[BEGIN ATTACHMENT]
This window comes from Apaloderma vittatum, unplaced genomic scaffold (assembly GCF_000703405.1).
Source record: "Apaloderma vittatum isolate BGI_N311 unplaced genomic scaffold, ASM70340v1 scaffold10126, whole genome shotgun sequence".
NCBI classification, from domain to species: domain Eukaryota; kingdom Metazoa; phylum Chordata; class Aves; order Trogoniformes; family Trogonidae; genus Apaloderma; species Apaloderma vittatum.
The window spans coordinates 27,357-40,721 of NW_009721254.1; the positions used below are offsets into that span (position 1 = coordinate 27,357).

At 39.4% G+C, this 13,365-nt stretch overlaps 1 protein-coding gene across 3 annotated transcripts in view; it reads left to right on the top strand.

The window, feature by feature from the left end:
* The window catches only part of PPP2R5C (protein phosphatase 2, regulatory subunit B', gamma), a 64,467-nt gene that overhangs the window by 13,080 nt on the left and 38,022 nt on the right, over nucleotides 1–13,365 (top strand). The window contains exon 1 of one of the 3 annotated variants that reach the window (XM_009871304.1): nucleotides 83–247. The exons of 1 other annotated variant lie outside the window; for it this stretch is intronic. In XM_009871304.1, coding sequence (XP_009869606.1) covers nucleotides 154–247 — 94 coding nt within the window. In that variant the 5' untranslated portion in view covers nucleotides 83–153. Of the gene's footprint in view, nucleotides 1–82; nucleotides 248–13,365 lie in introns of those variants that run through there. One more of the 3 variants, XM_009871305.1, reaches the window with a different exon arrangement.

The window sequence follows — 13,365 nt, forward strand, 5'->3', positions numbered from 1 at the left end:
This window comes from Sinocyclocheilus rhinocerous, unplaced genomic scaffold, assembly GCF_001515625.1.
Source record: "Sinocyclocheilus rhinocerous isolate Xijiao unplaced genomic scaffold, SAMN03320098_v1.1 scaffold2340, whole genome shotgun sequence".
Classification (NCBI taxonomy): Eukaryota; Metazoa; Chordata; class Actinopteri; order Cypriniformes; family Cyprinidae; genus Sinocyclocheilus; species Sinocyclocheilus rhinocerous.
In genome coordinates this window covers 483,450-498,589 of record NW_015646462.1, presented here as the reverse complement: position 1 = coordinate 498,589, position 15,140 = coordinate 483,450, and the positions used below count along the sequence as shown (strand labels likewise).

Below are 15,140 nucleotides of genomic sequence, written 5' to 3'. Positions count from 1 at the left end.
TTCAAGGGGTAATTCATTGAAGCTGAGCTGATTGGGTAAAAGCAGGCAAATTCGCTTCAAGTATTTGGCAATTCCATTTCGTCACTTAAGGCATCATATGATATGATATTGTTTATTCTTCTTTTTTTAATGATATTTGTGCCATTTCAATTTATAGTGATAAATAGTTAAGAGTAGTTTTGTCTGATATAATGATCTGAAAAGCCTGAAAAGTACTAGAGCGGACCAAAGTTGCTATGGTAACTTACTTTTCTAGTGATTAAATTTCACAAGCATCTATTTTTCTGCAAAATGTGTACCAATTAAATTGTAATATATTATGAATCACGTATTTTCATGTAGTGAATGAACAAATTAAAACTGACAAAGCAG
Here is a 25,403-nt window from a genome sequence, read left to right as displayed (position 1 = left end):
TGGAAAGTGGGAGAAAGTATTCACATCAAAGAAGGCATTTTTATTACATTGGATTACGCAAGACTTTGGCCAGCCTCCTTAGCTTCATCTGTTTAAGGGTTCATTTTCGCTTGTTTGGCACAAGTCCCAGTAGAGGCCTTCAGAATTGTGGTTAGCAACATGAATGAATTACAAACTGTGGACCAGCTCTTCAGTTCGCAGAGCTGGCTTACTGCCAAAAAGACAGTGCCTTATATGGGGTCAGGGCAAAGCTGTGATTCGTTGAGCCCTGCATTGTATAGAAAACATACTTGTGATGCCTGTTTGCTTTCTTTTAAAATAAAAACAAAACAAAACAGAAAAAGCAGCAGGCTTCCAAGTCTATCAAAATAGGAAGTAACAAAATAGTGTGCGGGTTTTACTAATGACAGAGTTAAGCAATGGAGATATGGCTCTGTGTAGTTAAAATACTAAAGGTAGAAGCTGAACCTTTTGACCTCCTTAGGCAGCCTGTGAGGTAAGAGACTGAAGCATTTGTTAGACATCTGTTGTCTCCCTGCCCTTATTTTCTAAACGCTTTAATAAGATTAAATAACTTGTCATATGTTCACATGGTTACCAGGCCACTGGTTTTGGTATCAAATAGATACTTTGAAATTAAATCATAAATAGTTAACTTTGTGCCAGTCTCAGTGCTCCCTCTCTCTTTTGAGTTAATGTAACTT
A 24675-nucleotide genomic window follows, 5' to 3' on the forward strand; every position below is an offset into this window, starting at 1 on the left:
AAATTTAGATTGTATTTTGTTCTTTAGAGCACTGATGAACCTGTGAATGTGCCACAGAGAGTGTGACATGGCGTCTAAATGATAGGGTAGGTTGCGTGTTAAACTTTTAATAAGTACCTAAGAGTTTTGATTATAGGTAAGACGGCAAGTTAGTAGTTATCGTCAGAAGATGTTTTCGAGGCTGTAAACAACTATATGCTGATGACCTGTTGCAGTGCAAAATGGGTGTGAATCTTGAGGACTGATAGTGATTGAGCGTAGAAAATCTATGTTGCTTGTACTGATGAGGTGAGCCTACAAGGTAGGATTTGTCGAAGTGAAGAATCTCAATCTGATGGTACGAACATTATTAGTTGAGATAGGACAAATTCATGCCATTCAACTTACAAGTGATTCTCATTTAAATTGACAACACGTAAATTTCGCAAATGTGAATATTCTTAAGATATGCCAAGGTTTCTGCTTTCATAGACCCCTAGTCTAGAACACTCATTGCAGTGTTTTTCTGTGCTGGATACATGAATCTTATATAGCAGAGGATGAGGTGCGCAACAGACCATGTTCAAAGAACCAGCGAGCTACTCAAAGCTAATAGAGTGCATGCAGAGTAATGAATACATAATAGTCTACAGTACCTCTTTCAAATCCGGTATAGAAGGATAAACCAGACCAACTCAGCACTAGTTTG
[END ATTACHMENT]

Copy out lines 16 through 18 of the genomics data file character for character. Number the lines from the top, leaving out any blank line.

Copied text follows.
TGGAAAGTGGGAGAAAGTATTCACATCAAAGAAGGCATTTTTATTACATTGGATTACGCAAGACTTTGGCCAGCCTCCTTAGCTTCATCTGTTTAAGGGTTCATTTTCGCTTGTTTGGCACAAGTCCCAGTAGAGGCCTTCAGAATTGTGGTTAGCAACATGAATGAATTACAAACTGTGGACCAGCTCTTCAGTTCGCAGAGCTGGCTTACTGCCAAAAAGACAGTGCCTTATATGGGGTCAGGGCAAAGCTGTGATTCGTTGAGCCCTGCATTGTATAGAAAACATACTTGTGATGCCTGTTTGCTTTCTTTTAAAATAAAAACAAAACAAAACAGAAAAAGCAGCAGGCTTCCAAGTCTATCAAAATAGGAAGTAACAAAATAGTGTGCGGGTTTTACTAATGACAGAGTTAAGCAATGGAGATATGGCTCTGTGTAGTTAAAATACTAAAGGTAGAAGCTGAACCTTTTGACCTCCTTAGGCAGCCTGTGAGGTAAGAGACTGAAGCATTTGTTAGACATCTGTTGTCTCCCTGCCCTTATTTTCTAAACGCTTTAATAAGATTAAATAACTTGTCATATGTTCACATGGTTACCAGGCCACTGGTTTTGGTATCAAATAGATACTTTGAAATTAAATCATAAATAGTTAACTTTGTGCCAGTCTCAGTGCTCCCTCTCTCTTTTGAGTTAATGTAACTT
A 24675-nucleotide genomic window follows, 5' to 3' on the forward strand; every position below is an offset into this window, starting at 1 on the left:
AAATTTAGATTGTATTTTGTTCTTTAGAGCACTGATGAACCTGTGAATGTGCCACAGAGAGTGTGACATGGCGTCTAAATGATAGGGTAGGTTGCGTGTTAAACTTTTAATAAGTACCTAAGAGTTTTGATTATAGGTAAGACGGCAAGTTAGTAGTTATCGTCAGAAGATGTTTTCGAGGCTGTAAACAACTATATGCTGATGACCTGTTGCAGTGCAAAATGGGTGTGAATCTTGAGGACTGATAGTGATTGAGCGTAGAAAATCTATGTTGCTTGTACTGATGAGGTGAGCCTACAAGGTAGGATTTGTCGAAGTGAAGAATCTCAATCTGATGGTACGAACATTATTAGTTGAGATAGGACAAATTCATGCCATTCAACTTACAAGTGATTCTCATTTAAATTGACAACACGTAAATTTCGCAAATGTGAATATTCTTAAGATATGCCAAGGTTTCTGCTTTCATAGACCCCTAGTCTAGAACACTCATTGCAGTGTTTTTCTGTGCTGGATACATGAATCTTATATAGCAGAGGATGAGGTGCGCAACAGACCATGTTCAAAGAACCAGCGAGCTACTCAAAGCTAATAGAGTGCATGCAGAGTAATGAATACATAATAGTCTACAGTACCTCTTTCAAATCCGGTATAGAAGGATAAACCAGACCAACTCAGCACTAGTTTG